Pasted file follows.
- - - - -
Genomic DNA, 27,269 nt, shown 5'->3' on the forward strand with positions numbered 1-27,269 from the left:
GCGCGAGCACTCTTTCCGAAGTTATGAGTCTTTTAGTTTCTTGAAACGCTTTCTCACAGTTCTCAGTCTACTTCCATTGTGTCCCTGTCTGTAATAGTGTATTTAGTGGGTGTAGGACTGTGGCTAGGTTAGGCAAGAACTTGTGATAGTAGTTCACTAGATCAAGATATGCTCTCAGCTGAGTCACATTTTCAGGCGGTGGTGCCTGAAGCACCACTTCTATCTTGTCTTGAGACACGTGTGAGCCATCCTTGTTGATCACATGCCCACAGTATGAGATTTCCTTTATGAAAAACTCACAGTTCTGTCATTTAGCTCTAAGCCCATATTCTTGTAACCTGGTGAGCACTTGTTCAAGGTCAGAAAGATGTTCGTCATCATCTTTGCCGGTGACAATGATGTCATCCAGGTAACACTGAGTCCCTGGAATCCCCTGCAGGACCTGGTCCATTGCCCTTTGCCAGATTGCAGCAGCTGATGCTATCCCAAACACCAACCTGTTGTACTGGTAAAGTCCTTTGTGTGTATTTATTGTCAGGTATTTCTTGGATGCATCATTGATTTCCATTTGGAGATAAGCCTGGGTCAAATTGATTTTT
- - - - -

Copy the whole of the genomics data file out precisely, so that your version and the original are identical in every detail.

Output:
Genomic DNA, 27,269 nt, shown 5'->3' on the forward strand with positions numbered 1-27,269 from the left:
GCGCGAGCACTCTTTCCGAAGTTATGAGTCTTTTAGTTTCTTGAAACGCTTTCTCACAGTTCTCAGTCTACTTCCATTGTGTCCCTGTCTGTAATAGTGTATTTAGTGGGTGTAGGACTGTGGCTAGGTTAGGCAAGAACTTGTGATAGTAGTTCACTAGATCAAGATATGCTCTCAGCTGAGTCACATTTTCAGGCGGTGGTGCCTGAAGCACCACTTCTATCTTGTCTTGAGACACGTGTGAGCCATCCTTGTTGATCACATGCCCACAGTATGAGATTTCCTTTATGAAAAACTCACAGTTCTGTCATTTAGCTCTAAGCCCATATTCTTGTAACCTGGTGAGCACTTGTTCAAGGTCAGAAAGATGTTCGTCATCATCTTTGCCGGTGACAATGATGTCATCCAGGTAACACTGAGTCCCTGGAATCCCCTGCAGGACCTGGTCCATTGCCCTTTGCCAGATTGCAGCAGCTGATGCTATCCCAAACACCAACCTGTTGTACTGGTAAAGTCCTTTGTGTGTATTTATTGTCAGGTATTTCTTGGATGCATCATTGATTTCCATTTGGAGATAAGCCTGGGTCAAATTGATTTTT